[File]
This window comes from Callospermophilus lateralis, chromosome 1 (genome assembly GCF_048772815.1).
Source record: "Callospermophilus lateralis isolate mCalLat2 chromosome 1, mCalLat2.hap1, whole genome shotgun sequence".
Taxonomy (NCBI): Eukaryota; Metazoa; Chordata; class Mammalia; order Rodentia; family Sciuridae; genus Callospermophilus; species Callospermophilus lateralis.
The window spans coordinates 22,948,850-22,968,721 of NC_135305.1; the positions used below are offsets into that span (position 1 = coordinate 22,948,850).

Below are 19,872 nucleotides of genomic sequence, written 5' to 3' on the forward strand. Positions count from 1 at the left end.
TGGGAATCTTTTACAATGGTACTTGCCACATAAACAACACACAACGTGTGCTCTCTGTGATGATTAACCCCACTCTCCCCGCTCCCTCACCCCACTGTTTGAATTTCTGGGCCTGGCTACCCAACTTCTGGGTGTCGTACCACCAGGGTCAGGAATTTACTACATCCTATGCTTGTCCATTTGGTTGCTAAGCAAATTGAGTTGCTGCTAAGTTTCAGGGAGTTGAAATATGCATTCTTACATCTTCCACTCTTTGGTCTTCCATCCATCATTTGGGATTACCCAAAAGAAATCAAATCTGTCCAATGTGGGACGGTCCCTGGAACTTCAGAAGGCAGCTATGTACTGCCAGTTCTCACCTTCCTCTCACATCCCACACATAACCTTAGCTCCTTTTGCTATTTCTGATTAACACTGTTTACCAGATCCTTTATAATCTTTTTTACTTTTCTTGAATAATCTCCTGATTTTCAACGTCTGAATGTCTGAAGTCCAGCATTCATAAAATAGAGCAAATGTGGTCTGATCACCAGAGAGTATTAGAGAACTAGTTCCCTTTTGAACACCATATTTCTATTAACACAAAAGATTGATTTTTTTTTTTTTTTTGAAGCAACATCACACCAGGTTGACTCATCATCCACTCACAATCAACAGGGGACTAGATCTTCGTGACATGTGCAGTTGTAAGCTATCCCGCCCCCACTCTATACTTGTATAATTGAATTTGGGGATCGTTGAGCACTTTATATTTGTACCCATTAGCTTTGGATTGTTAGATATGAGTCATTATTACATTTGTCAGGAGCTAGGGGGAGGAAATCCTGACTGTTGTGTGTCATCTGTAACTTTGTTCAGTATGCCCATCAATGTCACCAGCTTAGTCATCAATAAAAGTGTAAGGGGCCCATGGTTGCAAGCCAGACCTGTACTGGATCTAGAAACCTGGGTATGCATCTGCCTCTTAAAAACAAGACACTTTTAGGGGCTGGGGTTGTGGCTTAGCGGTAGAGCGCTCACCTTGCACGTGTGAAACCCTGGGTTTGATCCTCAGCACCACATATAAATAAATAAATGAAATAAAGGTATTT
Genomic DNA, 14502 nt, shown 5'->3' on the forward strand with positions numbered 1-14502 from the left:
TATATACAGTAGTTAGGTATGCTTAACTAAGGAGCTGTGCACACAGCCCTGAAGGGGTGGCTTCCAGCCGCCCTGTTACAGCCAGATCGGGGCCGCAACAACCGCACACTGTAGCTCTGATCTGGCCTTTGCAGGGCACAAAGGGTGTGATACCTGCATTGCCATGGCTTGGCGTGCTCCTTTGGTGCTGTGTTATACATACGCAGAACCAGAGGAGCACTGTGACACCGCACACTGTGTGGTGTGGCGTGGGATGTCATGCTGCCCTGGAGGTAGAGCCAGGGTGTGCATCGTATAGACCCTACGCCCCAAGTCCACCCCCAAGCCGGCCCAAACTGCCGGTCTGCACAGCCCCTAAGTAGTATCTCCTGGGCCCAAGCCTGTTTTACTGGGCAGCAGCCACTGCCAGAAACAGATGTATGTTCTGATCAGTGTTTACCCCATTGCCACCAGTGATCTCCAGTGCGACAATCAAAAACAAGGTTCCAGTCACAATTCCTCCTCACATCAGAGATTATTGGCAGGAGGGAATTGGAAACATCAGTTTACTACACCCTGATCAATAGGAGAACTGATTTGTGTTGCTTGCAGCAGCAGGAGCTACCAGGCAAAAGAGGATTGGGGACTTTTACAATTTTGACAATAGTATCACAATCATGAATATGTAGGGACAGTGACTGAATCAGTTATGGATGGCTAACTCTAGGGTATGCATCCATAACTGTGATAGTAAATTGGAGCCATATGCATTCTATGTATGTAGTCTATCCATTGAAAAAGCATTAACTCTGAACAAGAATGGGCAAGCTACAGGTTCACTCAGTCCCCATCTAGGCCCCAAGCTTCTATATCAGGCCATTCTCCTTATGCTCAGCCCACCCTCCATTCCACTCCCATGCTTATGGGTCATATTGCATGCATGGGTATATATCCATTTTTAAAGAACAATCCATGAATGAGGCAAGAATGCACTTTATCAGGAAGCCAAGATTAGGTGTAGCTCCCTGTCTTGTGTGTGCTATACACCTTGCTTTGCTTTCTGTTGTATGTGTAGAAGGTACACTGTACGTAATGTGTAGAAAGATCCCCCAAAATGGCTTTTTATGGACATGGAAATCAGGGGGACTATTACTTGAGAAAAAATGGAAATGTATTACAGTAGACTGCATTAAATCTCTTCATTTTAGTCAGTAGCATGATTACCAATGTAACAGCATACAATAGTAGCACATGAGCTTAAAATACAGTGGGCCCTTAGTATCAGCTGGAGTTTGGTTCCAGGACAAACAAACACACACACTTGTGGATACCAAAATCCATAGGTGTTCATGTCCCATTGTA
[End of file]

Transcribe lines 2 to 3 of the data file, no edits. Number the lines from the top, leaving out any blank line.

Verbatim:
Source record: "Callospermophilus lateralis isolate mCalLat2 chromosome 1, mCalLat2.hap1, whole genome shotgun sequence".
Taxonomy (NCBI): Eukaryota; Metazoa; Chordata; class Mammalia; order Rodentia; family Sciuridae; genus Callospermophilus; species Callospermophilus lateralis.